•     Increases in demand

  •     Quality problems

  •     Supplier issues

  •     Supply shortages

These factors make risk management a dynamic process that often requires organizations to implement one short-term solution after the other. This short-term risk management means that managers experience difficulty in proactively assessing problems in the supply chain. Rewards such as cost savings, time to market and inventory turnaround also contribute towards short-term goals. Risk management is the easiest activity in the supply chain process to de-prioritize since it conflicts with goals and rewards. Managers must tie their efforts to mitigate risk with metrics that will result in the long-term support of higher management.

4. Poor Framework for Accountability

Supply chain consulting firms find that most CEOs hold the Chief Procurement Officer responsible for disruptions to the supply chain, although the specific parties that the CPO holds responsible for this possibility is less clear. Organizations typically don’t assign the responsibility over supply chain disruptions to anyone at the operational level within the procurement organization. This lack of accountability results in confusion when the action needed to restore the supply chain falls outside the scope of normal activities.

Effective leadership during a supply chain is typically as important in responding to a crisis as the supply system itself. This fact requires upper management to scrutinize supply managers carefully by appointing a leader in advance of such a crisis. This leader must have the proper training, tools and infrastructure that will allow the CEO to control the crisis rather than the other way around.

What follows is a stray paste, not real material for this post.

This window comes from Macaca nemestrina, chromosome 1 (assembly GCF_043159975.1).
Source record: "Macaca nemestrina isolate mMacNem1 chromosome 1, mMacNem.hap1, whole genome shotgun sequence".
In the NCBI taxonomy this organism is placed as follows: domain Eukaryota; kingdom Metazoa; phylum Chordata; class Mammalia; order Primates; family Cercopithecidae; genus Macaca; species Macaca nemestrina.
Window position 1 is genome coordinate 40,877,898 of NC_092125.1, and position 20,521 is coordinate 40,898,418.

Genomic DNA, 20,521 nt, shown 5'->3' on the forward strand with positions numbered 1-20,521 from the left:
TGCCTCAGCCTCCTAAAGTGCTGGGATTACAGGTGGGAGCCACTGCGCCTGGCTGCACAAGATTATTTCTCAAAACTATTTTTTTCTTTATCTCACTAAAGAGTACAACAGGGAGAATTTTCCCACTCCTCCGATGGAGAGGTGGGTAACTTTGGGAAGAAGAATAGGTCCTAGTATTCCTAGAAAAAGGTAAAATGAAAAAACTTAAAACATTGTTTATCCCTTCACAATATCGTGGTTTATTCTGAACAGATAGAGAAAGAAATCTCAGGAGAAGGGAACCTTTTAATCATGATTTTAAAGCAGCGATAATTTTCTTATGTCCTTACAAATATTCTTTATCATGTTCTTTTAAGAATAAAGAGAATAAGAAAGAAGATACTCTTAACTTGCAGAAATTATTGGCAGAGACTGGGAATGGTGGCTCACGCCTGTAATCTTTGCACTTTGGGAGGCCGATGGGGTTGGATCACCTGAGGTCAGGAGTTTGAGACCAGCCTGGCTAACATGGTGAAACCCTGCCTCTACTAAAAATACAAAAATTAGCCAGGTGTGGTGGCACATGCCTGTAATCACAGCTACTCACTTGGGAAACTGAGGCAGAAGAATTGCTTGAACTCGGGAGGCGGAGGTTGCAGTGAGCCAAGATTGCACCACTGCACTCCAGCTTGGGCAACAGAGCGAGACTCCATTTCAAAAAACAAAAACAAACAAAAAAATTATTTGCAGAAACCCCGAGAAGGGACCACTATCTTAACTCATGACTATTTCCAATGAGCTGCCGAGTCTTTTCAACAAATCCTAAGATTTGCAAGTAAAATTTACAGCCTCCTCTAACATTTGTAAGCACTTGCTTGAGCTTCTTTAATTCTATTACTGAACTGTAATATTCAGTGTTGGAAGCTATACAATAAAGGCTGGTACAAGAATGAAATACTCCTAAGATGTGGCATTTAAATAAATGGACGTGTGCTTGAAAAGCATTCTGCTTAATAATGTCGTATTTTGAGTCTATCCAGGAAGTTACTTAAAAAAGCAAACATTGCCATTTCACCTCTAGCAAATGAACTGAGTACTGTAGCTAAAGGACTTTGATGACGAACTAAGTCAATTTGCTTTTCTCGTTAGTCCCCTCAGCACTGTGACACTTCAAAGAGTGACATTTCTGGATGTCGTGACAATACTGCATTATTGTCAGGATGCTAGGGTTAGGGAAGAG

5. Reactive Management

Managers often manage supply chains reactively because a crisis fails to make a large impact or they are able to recover from it quickly. However, a small crisis that has little impact on an organization represents an excellent opportunity to manage a supply chain proactively. Reactive management often involves the creation of a war room that allows employees to meet executives, which can increase the transition to proactive management.

An assessment of a reactive response to a crisis often shows that the true cost of this approach is higher than expected. This assessment can also show the areas where team members have the greatest need for more information and coordination in a crisis. Managers should use rewards instead of punishment to ensure that the organization adopts a proactive approach to risk management.

The globalization of businesses has created a greater risk of disruption in supply chains. Supply chain managers should view risk management as a long-term investment that requires a different strategy from that used in traditional supply chain management. Organizations will continue to experience difficulty in maintaining their supply chains until they solve the root problems with proactive management.